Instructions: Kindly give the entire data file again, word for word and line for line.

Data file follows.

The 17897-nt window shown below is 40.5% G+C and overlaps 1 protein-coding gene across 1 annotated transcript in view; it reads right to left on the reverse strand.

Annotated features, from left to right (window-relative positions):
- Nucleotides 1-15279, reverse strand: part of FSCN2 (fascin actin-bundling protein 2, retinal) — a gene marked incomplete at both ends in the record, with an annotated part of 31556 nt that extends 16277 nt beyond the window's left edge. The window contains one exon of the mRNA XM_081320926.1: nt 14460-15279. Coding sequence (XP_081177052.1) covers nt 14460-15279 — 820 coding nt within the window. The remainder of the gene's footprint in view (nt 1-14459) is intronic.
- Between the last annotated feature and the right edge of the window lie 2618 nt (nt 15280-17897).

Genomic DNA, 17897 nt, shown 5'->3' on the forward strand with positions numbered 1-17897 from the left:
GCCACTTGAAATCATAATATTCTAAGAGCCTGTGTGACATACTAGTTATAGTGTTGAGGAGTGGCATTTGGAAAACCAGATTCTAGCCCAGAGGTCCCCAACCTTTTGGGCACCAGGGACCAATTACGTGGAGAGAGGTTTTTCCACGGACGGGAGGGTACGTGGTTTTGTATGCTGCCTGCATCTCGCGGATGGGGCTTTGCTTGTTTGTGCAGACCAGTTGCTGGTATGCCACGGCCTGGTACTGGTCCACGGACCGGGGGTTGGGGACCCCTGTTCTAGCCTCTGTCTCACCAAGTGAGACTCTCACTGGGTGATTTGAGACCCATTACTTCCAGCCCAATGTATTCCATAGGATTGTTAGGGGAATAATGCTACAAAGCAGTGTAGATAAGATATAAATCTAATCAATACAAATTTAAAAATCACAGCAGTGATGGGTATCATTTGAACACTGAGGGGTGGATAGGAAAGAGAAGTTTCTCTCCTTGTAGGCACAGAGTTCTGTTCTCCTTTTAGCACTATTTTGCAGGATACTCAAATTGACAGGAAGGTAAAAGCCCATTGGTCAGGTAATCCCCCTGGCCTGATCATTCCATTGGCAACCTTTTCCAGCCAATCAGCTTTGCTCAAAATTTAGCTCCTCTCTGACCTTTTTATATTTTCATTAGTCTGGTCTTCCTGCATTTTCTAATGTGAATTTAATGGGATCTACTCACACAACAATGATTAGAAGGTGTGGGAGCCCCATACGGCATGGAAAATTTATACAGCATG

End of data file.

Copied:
The 17897-nt window shown below is 40.5% G+C and overlaps 1 protein-coding gene across 1 annotated transcript in view; it reads right to left on the reverse strand.

Annotated features, from left to right (window-relative positions):
- Nucleotides 1-15279, reverse strand: part of FSCN2 (fascin actin-bundling protein 2, retinal) — a gene marked incomplete at both ends in the record, with an annotated part of 31556 nt that extends 16277 nt beyond the window's left edge. The window contains one exon of the mRNA XM_081320926.1: nt 14460-15279. Coding sequence (XP_081177052.1) covers nt 14460-15279 — 820 coding nt within the window. The remainder of the gene's footprint in view (nt 1-14459) is intronic.
- Between the last annotated feature and the right edge of the window lie 2618 nt (nt 15280-17897).

Genomic DNA, 17897 nt, shown 5'->3' on the forward strand with positions numbered 1-17897 from the left:
GCCACTTGAAATCATAATATTCTAAGAGCCTGTGTGACATACTAGTTATAGTGTTGAGGAGTGGCATTTGGAAAACCAGATTCTAGCCCAGAGGTCCCCAACCTTTTGGGCACCAGGGACCAATTACGTGGAGAGAGGTTTTTCCACGGACGGGAGGGTACGTGGTTTTGTATGCTGCCTGCATCTCGCGGATGGGGCTTTGCTTGTTTGTGCAGACCAGTTGCTGGTATGCCACGGCCTGGTACTGGTCCACGGACCGGGGGTTGGGGACCCCTGTTCTAGCCTCTGTCTCACCAAGTGAGACTCTCACTGGGTGATTTGAGACCCATTACTTCCAGCCCAATGTATTCCATAGGATTGTTAGGGGAATAATGCTACAAAGCAGTGTAGATAAGATATAAATCTAATCAATACAAATTTAAAAATCACAGCAGTGATGGGTATCATTTGAACACTGAGGGGTGGATAGGAAAGAGAAGTTTCTCTCCTTGTAGGCACAGAGTTCTGTTCTCCTTTTAGCACTATTTTGCAGGATACTCAAATTGACAGGAAGGTAAAAGCCCATTGGTCAGGTAATCCCCCTGGCCTGATCATTCCATTGGCAACCTTTTCCAGCCAATCAGCTTTGCTCAAAATTTAGCTCCTCTCTGACCTTTTTATATTTTCATTAGTCTGGTCTTCCTGCATTTTCTAATGTGAATTTAATGGGATCTACTCACACAACAATGATTAGAAGGTGTGGGAGCCCCATACGGCATGGAAAATTTATACAGCATG